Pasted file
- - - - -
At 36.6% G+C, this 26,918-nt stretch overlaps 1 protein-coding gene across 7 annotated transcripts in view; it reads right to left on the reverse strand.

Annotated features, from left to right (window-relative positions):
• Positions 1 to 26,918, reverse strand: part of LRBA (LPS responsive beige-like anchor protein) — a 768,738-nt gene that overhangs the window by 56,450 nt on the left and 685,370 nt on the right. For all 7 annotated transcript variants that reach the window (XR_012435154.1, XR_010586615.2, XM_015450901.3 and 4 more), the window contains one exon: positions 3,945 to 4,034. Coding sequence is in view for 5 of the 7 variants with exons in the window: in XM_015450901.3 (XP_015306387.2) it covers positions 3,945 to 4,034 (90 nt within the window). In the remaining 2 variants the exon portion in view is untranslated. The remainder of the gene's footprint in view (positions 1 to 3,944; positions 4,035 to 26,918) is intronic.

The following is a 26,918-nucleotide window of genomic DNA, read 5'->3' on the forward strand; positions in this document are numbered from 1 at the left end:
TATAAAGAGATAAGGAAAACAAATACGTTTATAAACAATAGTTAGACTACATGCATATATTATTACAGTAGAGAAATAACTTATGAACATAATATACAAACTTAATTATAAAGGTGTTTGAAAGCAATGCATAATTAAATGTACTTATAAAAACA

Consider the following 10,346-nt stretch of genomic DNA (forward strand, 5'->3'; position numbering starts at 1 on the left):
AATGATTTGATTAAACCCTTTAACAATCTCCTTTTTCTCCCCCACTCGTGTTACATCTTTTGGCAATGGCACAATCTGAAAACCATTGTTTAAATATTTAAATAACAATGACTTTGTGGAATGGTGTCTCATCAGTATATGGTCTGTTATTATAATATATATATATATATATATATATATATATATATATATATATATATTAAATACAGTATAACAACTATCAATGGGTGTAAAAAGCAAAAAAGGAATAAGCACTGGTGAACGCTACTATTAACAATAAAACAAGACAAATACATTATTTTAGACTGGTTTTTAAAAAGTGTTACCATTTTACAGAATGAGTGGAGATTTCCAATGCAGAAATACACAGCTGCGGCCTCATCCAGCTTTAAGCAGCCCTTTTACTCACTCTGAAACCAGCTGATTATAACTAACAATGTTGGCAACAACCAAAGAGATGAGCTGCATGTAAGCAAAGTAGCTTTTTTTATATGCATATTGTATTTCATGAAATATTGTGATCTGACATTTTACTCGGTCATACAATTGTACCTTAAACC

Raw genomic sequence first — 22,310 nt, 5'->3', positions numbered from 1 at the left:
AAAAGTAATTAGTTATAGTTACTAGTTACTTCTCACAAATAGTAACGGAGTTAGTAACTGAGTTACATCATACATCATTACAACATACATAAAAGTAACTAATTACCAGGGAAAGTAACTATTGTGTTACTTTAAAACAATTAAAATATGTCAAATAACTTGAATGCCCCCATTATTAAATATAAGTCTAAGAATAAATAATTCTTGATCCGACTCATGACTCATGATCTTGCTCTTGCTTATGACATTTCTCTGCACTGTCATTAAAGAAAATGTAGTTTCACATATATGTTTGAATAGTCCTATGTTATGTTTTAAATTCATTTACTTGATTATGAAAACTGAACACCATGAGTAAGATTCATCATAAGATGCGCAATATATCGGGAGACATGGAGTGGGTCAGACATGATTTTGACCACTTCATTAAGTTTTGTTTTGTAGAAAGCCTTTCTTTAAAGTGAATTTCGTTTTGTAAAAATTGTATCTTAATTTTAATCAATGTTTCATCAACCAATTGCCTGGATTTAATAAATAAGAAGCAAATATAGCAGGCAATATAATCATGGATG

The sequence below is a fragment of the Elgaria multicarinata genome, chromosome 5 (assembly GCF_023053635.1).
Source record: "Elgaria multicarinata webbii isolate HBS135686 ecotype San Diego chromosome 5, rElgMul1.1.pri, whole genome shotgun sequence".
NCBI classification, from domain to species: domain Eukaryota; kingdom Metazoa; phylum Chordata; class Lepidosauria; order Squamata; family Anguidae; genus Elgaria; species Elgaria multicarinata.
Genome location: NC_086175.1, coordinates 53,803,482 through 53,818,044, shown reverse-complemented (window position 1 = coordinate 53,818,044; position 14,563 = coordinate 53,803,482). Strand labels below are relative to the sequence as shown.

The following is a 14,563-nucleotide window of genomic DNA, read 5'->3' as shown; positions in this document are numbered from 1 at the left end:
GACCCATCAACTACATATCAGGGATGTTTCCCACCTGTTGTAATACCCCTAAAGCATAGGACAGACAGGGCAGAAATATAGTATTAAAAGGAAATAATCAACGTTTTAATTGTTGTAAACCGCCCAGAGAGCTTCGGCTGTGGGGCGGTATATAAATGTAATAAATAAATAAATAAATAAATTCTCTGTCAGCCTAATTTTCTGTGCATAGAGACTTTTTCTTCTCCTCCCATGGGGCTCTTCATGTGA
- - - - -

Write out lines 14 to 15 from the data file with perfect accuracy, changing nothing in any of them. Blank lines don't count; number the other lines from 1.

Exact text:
The following is a 14,563-nucleotide window of genomic DNA, read 5'->3' as shown; positions in this document are numbered from 1 at the left end:
GACCCATCAACTACATATCAGGGATGTTTCCCACCTGTTGTAATACCCCTAAAGCATAGGACAGACAGGGCAGAAATATAGTATTAAAAGGAAATAATCAACGTTTTAATTGTTGTAAACCGCCCAGAGAGCTTCGGCTGTGGGGCGGTATATAAATGTAATAAATAAATAAATAAATAAATTCTCTGTCAGCCTAATTTTCTGTGCATAGAGACTTTTTCTTCTCCTCCCATGGGGCTCTTCATGTGA